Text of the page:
Shop finds ready market for goods from behind bars

IT HAS, the inmates say, opened in the nick of time to catch the new year sales rush. Britain's first retail store solely supplied by workers who are in prison has been doing a roaring trade in York in its first days of opening.

The idea that prisoners spend their days sewing mail bags ought by now to have been laid to rest. However, customers calling in on Time, in High Petergate, are still surprised at the range and quality of its goods.

For the first time it has been decided to harness inmates' talents and sell their products on the open market. The shop is managed by Trevor Gadd, former governor of Wakefield jail, with help from women on day-release from Askham Grange open prison, five miles outside York.

Despite the recession, customers have been buying a healthy supply of paintings, ceramics, toys, plaster work, pottery and clothes for between 99p and pounds 200.

To those in prison that means more work and a ready market. Some 118 prisons are supplying the store. It does not, however, mean money in the bank for the inmates. Profits go to selected charities.

The Koestler Award Trust, long associated with prisoners' work, initiated a feasibility study to look into the idea of supplying shops outside prison. This led to the setting up of the Prison Charity Shops Trust to supervise the scheme.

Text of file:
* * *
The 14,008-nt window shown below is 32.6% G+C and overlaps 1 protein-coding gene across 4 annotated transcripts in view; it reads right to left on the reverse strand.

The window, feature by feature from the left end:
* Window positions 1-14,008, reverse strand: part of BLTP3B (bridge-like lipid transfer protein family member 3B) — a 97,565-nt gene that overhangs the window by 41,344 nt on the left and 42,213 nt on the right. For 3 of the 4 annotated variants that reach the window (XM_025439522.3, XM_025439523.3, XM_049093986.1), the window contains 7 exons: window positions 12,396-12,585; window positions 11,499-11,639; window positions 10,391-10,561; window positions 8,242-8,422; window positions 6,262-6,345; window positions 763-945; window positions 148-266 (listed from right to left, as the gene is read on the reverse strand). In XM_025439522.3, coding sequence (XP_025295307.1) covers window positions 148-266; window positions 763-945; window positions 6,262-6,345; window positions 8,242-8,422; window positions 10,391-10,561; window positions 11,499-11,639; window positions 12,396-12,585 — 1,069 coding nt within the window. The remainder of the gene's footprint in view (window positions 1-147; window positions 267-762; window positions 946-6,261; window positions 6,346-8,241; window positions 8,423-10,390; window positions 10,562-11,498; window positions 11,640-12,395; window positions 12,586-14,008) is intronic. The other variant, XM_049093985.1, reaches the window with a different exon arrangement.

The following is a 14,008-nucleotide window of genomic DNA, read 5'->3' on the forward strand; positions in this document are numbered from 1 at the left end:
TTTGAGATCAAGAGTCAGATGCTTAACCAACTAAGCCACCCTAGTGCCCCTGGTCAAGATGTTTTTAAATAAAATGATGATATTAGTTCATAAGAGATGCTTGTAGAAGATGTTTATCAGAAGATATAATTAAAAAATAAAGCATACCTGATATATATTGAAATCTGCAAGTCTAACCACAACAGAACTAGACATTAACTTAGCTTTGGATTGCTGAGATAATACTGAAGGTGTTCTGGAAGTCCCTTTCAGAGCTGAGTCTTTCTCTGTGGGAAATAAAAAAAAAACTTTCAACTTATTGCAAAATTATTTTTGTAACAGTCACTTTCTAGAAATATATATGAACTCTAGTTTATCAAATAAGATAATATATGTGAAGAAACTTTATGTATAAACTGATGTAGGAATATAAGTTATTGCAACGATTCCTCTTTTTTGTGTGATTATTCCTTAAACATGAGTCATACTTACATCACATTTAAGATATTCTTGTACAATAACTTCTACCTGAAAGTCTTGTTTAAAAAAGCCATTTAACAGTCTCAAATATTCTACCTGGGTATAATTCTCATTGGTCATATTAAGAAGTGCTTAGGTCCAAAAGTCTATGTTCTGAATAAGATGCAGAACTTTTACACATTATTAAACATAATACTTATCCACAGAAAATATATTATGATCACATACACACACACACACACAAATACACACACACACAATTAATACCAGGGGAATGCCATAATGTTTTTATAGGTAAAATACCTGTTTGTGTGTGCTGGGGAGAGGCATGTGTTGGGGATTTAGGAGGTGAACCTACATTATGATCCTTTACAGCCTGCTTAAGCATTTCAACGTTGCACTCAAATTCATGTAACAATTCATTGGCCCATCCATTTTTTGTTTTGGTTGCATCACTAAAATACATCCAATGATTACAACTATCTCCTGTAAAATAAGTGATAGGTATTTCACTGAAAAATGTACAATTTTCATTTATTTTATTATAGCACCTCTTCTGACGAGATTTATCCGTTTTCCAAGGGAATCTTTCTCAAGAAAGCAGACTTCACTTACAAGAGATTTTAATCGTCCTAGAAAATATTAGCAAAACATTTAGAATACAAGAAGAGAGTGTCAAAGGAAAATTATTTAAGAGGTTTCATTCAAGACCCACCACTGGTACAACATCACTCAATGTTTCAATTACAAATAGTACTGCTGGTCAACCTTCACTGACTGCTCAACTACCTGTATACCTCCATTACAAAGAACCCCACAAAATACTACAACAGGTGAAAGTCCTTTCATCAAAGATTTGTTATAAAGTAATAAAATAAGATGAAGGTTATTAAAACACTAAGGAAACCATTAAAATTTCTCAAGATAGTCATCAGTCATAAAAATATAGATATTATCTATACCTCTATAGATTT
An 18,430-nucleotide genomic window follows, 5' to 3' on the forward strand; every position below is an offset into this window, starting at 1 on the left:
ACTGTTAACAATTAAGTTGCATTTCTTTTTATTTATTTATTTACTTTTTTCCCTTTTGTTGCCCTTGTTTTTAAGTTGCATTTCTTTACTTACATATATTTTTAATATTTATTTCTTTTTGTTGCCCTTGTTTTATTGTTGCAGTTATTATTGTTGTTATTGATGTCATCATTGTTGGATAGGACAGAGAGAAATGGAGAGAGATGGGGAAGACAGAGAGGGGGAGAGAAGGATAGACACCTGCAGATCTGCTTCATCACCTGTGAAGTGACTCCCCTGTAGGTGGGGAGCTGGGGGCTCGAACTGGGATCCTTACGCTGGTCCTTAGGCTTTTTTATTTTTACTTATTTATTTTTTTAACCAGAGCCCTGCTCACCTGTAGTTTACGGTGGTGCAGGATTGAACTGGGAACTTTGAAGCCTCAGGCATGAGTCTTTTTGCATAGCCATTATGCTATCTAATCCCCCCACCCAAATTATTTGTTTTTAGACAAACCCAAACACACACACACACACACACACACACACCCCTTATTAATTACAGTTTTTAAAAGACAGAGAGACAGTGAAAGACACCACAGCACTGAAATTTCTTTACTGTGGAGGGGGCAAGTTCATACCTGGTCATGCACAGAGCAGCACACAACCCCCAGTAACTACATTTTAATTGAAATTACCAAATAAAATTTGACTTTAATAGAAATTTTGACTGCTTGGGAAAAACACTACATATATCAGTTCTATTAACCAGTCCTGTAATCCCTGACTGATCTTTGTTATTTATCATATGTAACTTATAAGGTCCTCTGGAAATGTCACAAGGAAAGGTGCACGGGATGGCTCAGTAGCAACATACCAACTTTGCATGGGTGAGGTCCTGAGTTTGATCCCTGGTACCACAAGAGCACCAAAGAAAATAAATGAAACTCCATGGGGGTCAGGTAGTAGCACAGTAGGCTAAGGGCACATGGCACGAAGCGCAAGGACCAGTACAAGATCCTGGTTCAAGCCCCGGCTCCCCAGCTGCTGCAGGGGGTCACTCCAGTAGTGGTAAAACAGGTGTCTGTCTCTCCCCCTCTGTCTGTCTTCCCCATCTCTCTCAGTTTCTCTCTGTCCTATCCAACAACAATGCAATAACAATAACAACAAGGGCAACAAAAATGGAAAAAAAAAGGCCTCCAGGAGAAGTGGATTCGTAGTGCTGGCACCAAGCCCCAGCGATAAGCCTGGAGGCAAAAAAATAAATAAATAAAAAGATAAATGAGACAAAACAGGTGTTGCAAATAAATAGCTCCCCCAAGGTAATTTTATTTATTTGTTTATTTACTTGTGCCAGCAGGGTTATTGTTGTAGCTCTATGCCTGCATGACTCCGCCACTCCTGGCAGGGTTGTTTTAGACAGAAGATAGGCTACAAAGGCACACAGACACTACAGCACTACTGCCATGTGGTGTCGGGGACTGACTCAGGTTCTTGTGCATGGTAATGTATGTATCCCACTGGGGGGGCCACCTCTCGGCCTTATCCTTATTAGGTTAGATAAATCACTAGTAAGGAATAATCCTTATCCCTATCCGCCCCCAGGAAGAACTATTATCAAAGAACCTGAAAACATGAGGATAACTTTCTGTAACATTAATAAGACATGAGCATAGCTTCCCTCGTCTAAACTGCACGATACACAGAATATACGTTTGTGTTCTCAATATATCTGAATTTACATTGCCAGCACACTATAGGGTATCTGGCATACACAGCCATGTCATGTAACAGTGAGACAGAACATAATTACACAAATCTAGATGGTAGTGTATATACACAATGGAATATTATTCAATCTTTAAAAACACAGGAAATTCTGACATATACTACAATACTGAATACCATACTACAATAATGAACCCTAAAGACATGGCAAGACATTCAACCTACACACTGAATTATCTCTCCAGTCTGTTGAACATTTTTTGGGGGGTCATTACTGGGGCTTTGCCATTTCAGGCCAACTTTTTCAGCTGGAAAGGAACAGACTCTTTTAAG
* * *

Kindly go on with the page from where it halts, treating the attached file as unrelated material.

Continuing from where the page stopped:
The long-term aim is to open a chain of high-quality shops, assuming the prisoners can make enough goods. A computer-based stock-control programme is being set up to identify in which prison the goods are made, but not the individual prisoner responsible for the work. There will also be a direct mail order catalogue.

The shop is well placed, near to York Minster, providing a steady stream of passing trade.

Mr Gadd said: 'Normally prisoners may not generate money whilst they are serving a prison sentence.

'But it has been demonstrated quite clearly that there is a wealth of talent in prison which has gone unrecognised. So it was felt this might produce an opportunity of opening one and possibly a chain of stores to sell all these articles. What is equally important is that this scheme can help promote a positive image of the prison service.'

(Photograph omitted)

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